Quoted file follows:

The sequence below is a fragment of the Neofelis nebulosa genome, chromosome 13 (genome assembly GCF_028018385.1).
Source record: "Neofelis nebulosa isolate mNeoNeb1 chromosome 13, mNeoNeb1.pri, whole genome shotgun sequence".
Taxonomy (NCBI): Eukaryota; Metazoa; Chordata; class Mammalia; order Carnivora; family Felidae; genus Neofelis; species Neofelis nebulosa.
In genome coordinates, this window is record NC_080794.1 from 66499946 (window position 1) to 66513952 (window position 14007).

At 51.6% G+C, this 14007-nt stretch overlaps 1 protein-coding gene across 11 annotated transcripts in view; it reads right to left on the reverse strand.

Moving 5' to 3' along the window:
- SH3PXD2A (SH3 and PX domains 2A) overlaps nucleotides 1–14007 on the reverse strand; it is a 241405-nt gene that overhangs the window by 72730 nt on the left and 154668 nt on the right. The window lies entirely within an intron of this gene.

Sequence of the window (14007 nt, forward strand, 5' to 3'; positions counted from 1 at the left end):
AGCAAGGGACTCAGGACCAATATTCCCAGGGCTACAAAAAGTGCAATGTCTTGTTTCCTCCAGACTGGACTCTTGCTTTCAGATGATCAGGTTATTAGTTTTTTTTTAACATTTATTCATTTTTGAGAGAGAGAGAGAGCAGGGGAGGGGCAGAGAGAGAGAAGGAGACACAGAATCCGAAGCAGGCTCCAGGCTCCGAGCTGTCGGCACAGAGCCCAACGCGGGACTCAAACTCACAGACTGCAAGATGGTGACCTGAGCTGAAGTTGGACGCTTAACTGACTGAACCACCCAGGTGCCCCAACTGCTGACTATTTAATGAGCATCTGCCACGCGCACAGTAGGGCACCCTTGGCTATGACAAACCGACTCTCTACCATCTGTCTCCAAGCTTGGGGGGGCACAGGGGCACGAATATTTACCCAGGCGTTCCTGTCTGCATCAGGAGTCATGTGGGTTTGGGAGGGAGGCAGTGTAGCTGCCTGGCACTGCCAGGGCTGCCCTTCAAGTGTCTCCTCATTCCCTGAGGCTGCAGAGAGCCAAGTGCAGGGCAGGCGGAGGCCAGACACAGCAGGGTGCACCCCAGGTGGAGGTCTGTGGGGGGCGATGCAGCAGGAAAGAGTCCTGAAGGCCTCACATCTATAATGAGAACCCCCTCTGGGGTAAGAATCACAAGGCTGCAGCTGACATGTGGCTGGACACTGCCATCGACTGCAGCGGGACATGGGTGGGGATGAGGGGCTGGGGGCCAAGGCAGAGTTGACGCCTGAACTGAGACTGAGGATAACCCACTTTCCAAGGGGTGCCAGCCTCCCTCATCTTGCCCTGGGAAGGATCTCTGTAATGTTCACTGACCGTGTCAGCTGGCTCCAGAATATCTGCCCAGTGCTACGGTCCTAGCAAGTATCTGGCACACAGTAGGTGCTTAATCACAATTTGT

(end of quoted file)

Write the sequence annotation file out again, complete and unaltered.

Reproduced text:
The sequence below is a fragment of the Neofelis nebulosa genome, chromosome 13 (genome assembly GCF_028018385.1).
Source record: "Neofelis nebulosa isolate mNeoNeb1 chromosome 13, mNeoNeb1.pri, whole genome shotgun sequence".
Taxonomy (NCBI): Eukaryota; Metazoa; Chordata; class Mammalia; order Carnivora; family Felidae; genus Neofelis; species Neofelis nebulosa.
In genome coordinates, this window is record NC_080794.1 from 66499946 (window position 1) to 66513952 (window position 14007).

At 51.6% G+C, this 14007-nt stretch overlaps 1 protein-coding gene across 11 annotated transcripts in view; it reads right to left on the reverse strand.

Moving 5' to 3' along the window:
- SH3PXD2A (SH3 and PX domains 2A) overlaps nucleotides 1–14007 on the reverse strand; it is a 241405-nt gene that overhangs the window by 72730 nt on the left and 154668 nt on the right. The window lies entirely within an intron of this gene.

Sequence of the window (14007 nt, forward strand, 5' to 3'; positions counted from 1 at the left end):
AGCAAGGGACTCAGGACCAATATTCCCAGGGCTACAAAAAGTGCAATGTCTTGTTTCCTCCAGACTGGACTCTTGCTTTCAGATGATCAGGTTATTAGTTTTTTTTTAACATTTATTCATTTTTGAGAGAGAGAGAGAGCAGGGGAGGGGCAGAGAGAGAGAAGGAGACACAGAATCCGAAGCAGGCTCCAGGCTCCGAGCTGTCGGCACAGAGCCCAACGCGGGACTCAAACTCACAGACTGCAAGATGGTGACCTGAGCTGAAGTTGGACGCTTAACTGACTGAACCACCCAGGTGCCCCAACTGCTGACTATTTAATGAGCATCTGCCACGCGCACAGTAGGGCACCCTTGGCTATGACAAACCGACTCTCTACCATCTGTCTCCAAGCTTGGGGGGGCACAGGGGCACGAATATTTACCCAGGCGTTCCTGTCTGCATCAGGAGTCATGTGGGTTTGGGAGGGAGGCAGTGTAGCTGCCTGGCACTGCCAGGGCTGCCCTTCAAGTGTCTCCTCATTCCCTGAGGCTGCAGAGAGCCAAGTGCAGGGCAGGCGGAGGCCAGACACAGCAGGGTGCACCCCAGGTGGAGGTCTGTGGGGGGCGATGCAGCAGGAAAGAGTCCTGAAGGCCTCACATCTATAATGAGAACCCCCTCTGGGGTAAGAATCACAAGGCTGCAGCTGACATGTGGCTGGACACTGCCATCGACTGCAGCGGGACATGGGTGGGGATGAGGGGCTGGGGGCCAAGGCAGAGTTGACGCCTGAACTGAGACTGAGGATAACCCACTTTCCAAGGGGTGCCAGCCTCCCTCATCTTGCCCTGGGAAGGATCTCTGTAATGTTCACTGACCGTGTCAGCTGGCTCCAGAATATCTGCCCAGTGCTACGGTCCTAGCAAGTATCTGGCACACAGTAGGTGCTTAATCACAATTTGT